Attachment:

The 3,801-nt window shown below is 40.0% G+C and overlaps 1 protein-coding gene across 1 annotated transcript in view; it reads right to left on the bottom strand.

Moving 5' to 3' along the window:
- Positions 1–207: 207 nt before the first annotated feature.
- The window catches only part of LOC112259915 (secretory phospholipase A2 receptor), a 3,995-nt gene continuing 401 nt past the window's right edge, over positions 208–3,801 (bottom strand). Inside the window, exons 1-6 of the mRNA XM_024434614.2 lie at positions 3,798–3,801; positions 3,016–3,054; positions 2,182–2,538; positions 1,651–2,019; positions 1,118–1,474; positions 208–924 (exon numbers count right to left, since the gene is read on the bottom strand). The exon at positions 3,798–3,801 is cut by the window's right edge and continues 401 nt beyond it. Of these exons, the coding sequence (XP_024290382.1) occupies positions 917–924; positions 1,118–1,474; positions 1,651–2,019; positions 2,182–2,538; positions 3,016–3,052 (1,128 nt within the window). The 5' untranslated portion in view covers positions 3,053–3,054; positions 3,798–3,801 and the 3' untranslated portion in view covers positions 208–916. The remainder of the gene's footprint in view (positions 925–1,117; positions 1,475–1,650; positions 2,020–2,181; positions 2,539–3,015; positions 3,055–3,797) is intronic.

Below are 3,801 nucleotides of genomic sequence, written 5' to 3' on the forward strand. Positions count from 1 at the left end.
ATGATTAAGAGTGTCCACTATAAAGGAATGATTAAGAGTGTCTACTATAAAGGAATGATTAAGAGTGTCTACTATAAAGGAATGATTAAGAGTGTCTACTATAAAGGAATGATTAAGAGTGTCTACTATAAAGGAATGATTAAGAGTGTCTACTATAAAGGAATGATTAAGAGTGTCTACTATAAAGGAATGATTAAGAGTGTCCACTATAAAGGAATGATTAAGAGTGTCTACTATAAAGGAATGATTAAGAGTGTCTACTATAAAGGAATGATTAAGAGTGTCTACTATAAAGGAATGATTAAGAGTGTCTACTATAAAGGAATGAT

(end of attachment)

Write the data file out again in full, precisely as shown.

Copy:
The 3,801-nt window shown below is 40.0% G+C and overlaps 1 protein-coding gene across 1 annotated transcript in view; it reads right to left on the bottom strand.

Moving 5' to 3' along the window:
- Positions 1–207: 207 nt before the first annotated feature.
- The window catches only part of LOC112259915 (secretory phospholipase A2 receptor), a 3,995-nt gene continuing 401 nt past the window's right edge, over positions 208–3,801 (bottom strand). Inside the window, exons 1-6 of the mRNA XM_024434614.2 lie at positions 3,798–3,801; positions 3,016–3,054; positions 2,182–2,538; positions 1,651–2,019; positions 1,118–1,474; positions 208–924 (exon numbers count right to left, since the gene is read on the bottom strand). The exon at positions 3,798–3,801 is cut by the window's right edge and continues 401 nt beyond it. Of these exons, the coding sequence (XP_024290382.1) occupies positions 917–924; positions 1,118–1,474; positions 1,651–2,019; positions 2,182–2,538; positions 3,016–3,052 (1,128 nt within the window). The 5' untranslated portion in view covers positions 3,053–3,054; positions 3,798–3,801 and the 3' untranslated portion in view covers positions 208–916. The remainder of the gene's footprint in view (positions 925–1,117; positions 1,475–1,650; positions 2,020–2,181; positions 2,539–3,015; positions 3,055–3,797) is intronic.

Below are 3,801 nucleotides of genomic sequence, written 5' to 3' on the forward strand. Positions count from 1 at the left end.
ATGATTAAGAGTGTCCACTATAAAGGAATGATTAAGAGTGTCTACTATAAAGGAATGATTAAGAGTGTCTACTATAAAGGAATGATTAAGAGTGTCTACTATAAAGGAATGATTAAGAGTGTCTACTATAAAGGAATGATTAAGAGTGTCTACTATAAAGGAATGATTAAGAGTGTCTACTATAAAGGAATGATTAAGAGTGTCCACTATAAAGGAATGATTAAGAGTGTCTACTATAAAGGAATGATTAAGAGTGTCTACTATAAAGGAATGATTAAGAGTGTCTACTATAAAGGAATGATTAAGAGTGTCTACTATAAAGGAATGAT